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McDD/Northrop/BAe ASTOVL/MRF/JAST/JSF studies

Antonio

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[Moderator note - added in some older posts of earlier STOVL designs from Northrop, McDonnell-Douglas from the "US VTOL Projects" topic. I think these are interesting to consider in the light of the combined JAST design]



I want to add the Northrop-Grumman ALF. Pictures from Air&Cosmos Nº1482 August 1994. In this article, the aircraft is called X-32 and the program was Affordable Lightweight Fighter. Other X-32 candidates came from McDonnell Douglas, Boeing and Lockheed.

The STOVL version was to be designed around a concept similar to that of the Yak-141. The engine selected was the P&W F119. Empty weight was estimated at 10,9 t. Dimensions similar to F-18. Demonstrator first flight was scheduled for 1996. At that stage, the ALF was to be melted with the JAST (Joint Advanced Strike Technology).
 

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flateric

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Sundog - perfect posting! Third picture in series is not so generic, and indentified as one of Northrop's 1990 MRF proposal.

[Moderator's note - added Sundog's pic to this post]
 

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flateric

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Sixth picture is one of MDC MRF myriad iterations (to be correct, -011) ca 1991 - now with V-tails, but obviously the same planform.

[Sundog's pic added to post - Moderator]
 

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flateric

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MDC 1992 MRF study
 

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flateric

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Following charts showing just part of what has been studied during LCAF/MRF/AX/JAST/JSF. All charts courtesy Ian Maddock.
 

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CammNut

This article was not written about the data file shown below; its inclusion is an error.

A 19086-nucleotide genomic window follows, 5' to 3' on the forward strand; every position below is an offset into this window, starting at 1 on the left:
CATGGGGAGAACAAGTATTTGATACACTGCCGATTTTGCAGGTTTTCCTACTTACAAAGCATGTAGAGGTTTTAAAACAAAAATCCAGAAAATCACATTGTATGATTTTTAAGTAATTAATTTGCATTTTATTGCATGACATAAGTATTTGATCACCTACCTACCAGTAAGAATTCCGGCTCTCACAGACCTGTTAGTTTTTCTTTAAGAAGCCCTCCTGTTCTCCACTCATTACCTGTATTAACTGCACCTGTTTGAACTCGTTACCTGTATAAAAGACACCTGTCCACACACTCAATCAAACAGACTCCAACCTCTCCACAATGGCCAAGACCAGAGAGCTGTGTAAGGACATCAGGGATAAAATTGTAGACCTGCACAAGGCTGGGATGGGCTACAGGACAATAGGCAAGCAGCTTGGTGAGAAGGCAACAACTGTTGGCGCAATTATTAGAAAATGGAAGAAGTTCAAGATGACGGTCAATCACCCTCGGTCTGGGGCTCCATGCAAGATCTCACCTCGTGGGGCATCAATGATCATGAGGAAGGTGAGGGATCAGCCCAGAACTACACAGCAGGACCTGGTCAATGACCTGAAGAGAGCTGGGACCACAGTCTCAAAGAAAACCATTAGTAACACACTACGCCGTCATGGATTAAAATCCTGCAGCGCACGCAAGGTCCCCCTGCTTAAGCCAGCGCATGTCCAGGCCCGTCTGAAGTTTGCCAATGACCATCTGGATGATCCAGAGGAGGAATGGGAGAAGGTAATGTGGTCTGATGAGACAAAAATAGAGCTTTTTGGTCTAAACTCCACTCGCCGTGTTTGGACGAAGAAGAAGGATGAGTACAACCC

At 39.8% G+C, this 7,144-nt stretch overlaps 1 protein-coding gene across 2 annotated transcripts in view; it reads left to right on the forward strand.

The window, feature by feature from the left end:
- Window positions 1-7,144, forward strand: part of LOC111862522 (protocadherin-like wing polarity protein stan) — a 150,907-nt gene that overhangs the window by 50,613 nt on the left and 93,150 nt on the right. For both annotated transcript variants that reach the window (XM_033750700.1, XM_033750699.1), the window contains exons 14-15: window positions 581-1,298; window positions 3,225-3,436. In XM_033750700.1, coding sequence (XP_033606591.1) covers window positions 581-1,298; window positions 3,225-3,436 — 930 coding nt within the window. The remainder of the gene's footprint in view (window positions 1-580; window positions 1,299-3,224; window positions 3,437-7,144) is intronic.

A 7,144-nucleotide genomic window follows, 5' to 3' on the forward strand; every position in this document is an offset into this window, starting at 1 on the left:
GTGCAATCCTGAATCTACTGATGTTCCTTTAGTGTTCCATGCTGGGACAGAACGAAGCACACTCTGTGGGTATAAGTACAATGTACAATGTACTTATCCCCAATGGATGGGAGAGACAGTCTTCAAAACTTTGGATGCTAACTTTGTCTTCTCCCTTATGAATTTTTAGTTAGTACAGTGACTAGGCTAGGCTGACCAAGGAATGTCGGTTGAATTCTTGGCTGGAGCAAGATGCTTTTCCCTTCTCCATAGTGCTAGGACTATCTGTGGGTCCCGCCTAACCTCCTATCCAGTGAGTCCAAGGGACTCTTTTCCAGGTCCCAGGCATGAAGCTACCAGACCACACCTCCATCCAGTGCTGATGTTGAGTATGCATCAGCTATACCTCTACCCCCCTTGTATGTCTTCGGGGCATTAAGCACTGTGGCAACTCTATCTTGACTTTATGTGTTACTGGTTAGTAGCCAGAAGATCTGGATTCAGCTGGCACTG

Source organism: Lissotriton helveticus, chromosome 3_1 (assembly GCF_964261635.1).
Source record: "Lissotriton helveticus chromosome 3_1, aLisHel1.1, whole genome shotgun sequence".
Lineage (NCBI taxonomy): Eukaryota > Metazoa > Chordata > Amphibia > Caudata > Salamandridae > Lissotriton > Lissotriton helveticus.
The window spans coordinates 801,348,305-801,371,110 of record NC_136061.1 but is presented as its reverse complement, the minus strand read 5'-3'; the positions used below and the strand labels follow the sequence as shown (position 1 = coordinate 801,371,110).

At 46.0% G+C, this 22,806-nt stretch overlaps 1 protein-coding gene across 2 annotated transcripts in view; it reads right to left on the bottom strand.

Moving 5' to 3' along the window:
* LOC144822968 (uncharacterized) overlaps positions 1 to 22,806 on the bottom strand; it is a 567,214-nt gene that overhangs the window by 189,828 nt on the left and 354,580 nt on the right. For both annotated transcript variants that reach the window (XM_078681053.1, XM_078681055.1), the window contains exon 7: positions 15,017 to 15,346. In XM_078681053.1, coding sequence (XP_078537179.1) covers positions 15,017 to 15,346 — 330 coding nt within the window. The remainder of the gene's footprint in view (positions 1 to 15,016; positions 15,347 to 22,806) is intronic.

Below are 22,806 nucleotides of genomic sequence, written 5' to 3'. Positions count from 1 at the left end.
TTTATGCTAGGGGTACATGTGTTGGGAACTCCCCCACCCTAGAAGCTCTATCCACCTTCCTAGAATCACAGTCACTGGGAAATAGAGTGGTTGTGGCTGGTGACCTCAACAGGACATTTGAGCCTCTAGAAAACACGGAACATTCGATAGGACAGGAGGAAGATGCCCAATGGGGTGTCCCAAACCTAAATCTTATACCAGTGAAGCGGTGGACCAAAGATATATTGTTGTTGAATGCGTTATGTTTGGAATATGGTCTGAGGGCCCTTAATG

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The X-36 was based on an early iteration of McDonnell Douglas's JSF design, produced under its precursor the Joint Advanced Strike Technology (JAST) research programme. While the design continued to evolve, MDC spun off its JAST 1 configuration and built the subscale X-36 as an unmanned tailless-fighter demonstrator.

These diagrams show the early evolution of the eventual MDC/BAe JSF design.
 

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overscan (PaulMM)

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The McDonnell-Douglas/Northrop-Grumman/BAe JAST submission.
 

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overscan (PaulMM)

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All pics from jsf.mil
 

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flateric

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Try these as starting point...Last pic is 9C.2 four post tail configuration very close to final V-tailed one. Note one of unique McDD/Northrop/BAe JAST design know-hows that team so hoped would help them to win - 'variable' internal weapons bay adoptable for carrying various AA/AG load depending on mission.

To my sorrow, I can't post some images from my collection due to promises I've made.
 

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overscan (PaulMM)

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Yes, the idea was to sacrifice a little stealth but get internal carriage of bulkier items. The enlarged bays were interchangable with the standard ones. There were also four external hardpoints under the wings.
 

flateric

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There were a hell lot of tail configuration studied...
 

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amsci99

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What was the proposed VTOL solution for VSTOL version? Boeing was going to use direct lift and of course Lockheed went off with their lift fan and swivelling nozzle.
 

Sentinel Chicken

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I take it that the McDD/Northrop/BAe candidate had the Pelikan tail? What I'm wondering as well is how the Pelikan tail is different from the v-tail like on the F-117.......